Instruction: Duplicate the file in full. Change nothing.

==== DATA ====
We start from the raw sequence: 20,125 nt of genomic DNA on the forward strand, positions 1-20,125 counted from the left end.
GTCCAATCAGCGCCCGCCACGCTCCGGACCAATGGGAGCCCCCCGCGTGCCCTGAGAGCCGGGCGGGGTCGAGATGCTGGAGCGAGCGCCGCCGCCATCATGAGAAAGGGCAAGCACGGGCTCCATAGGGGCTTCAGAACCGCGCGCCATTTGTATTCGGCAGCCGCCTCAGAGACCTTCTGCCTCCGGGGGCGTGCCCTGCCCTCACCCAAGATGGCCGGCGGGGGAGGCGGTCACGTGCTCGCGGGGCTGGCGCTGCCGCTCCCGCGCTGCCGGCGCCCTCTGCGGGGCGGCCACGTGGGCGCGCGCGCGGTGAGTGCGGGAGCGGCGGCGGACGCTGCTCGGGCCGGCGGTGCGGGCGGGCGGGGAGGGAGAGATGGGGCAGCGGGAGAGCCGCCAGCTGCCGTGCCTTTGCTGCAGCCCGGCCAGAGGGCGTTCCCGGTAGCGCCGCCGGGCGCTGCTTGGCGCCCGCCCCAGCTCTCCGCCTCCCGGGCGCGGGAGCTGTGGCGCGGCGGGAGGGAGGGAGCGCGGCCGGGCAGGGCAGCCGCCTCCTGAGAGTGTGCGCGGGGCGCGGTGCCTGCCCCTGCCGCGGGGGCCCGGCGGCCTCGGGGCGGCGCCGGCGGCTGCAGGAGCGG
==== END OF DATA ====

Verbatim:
We start from the raw sequence: 20,125 nt of genomic DNA on the forward strand, positions 1-20,125 counted from the left end.
GTCCAATCAGCGCCCGCCACGCTCCGGACCAATGGGAGCCCCCCGCGTGCCCTGAGAGCCGGGCGGGGTCGAGATGCTGGAGCGAGCGCCGCCGCCATCATGAGAAAGGGCAAGCACGGGCTCCATAGGGGCTTCAGAACCGCGCGCCATTTGTATTCGGCAGCCGCCTCAGAGACCTTCTGCCTCCGGGGGCGTGCCCTGCCCTCACCCAAGATGGCCGGCGGGGGAGGCGGTCACGTGCTCGCGGGGCTGGCGCTGCCGCTCCCGCGCTGCCGGCGCCCTCTGCGGGGCGGCCACGTGGGCGCGCGCGCGGTGAGTGCGGGAGCGGCGGCGGACGCTGCTCGGGCCGGCGGTGCGGGCGGGCGGGGAGGGAGAGATGGGGCAGCGGGAGAGCCGCCAGCTGCCGTGCCTTTGCTGCAGCCCGGCCAGAGGGCGTTCCCGGTAGCGCCGCCGGGCGCTGCTTGGCGCCCGCCCCAGCTCTCCGCCTCCCGGGCGCGGGAGCTGTGGCGCGGCGGGAGGGAGGGAGCGCGGCCGGGCAGGGCAGCCGCCTCCTGAGAGTGTGCGCGGGGCGCGGTGCCTGCCCCTGCCGCGGGGGCCCGGCGGCCTCGGGGCGGCGCCGGCGGCTGCAGGAGCGG